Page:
In Maple and Vine, the Society of Dynamic Obsolescence (SDO) is a cultural separatist group whose members have chosen to fully separate themselves from life in the new millennium and instead strive to live as “authentically” as possible in the year 1955. This is obviously a challenging endeavor for the characters and their struggle is part of the plot of the play. Their world is a blend of the practice of historical reenactment and the practices of many separatist communities.
Historical reenactment societies attempt to recreate a specific historical event, or a broader historical period, through simulating the event and daily life as accurately as possible in performance. Examples include Civil War reenactors or living history sites such as Colonial Williamsburg in Virgina.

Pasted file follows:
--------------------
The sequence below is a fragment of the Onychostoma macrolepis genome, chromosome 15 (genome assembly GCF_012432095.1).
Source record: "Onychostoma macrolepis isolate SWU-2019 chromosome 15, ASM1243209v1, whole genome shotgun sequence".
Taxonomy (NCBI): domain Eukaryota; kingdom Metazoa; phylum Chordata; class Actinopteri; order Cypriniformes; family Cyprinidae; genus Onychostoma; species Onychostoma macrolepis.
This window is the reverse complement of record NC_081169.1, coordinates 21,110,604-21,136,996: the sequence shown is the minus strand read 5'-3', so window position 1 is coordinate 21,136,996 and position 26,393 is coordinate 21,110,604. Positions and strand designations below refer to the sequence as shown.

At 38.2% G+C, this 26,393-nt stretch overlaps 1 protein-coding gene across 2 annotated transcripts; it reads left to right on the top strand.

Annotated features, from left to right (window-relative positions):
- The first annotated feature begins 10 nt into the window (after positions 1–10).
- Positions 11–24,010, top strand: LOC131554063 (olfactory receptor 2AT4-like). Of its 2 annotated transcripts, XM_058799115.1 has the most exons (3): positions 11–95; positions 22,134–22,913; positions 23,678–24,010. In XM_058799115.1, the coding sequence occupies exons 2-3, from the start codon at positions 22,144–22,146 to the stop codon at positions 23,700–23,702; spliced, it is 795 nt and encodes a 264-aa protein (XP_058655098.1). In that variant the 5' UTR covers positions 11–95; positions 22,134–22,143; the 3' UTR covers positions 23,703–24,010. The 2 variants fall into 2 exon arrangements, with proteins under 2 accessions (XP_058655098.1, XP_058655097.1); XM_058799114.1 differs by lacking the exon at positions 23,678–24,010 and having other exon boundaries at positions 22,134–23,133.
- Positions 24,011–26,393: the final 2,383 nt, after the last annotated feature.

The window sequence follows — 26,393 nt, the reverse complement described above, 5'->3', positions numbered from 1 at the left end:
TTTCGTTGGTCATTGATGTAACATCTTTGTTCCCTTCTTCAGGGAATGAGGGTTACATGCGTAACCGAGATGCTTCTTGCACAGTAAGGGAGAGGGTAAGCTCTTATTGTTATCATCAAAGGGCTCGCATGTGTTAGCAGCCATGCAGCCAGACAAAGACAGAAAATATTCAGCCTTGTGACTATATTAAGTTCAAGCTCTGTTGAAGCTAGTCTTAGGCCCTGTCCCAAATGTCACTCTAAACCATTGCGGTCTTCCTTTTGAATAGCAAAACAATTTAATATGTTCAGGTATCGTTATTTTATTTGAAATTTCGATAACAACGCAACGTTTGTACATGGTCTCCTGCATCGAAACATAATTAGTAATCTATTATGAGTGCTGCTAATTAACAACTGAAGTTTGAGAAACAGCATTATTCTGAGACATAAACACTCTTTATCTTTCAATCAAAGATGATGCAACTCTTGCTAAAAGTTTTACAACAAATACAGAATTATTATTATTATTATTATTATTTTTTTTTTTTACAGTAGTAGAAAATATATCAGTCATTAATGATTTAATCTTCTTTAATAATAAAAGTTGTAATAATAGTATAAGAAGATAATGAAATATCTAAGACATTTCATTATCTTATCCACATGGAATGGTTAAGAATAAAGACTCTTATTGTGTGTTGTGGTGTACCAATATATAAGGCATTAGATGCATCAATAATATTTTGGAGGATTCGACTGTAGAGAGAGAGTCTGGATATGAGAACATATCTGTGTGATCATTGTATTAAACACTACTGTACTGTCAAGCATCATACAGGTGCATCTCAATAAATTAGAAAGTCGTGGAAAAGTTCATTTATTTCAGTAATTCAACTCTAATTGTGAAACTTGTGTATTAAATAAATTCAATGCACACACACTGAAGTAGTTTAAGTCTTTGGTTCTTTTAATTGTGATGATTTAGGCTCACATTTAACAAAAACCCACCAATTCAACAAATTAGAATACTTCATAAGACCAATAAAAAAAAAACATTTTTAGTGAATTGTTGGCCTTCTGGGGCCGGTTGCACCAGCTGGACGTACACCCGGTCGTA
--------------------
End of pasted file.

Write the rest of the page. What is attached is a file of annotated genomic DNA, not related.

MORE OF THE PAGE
Separatist communities advocate “a state of cultural, ethnic, tribal, religious, racial, governmental or gender separation from the larger group. While it often refers to full political secession, separatist groups may seek nothing more than greater autonomy. Some groups refer to their organizing as independence, self-determination, partition or decolonization movements instead of, or in addition to, autonomist, separatist or secession movements. While some critics may equate separatism and religious segregation, racist segregation, or sexist segregation, some separatists argue that separation by choice is not the same as government-enforced segregation and may serve useful purposes.”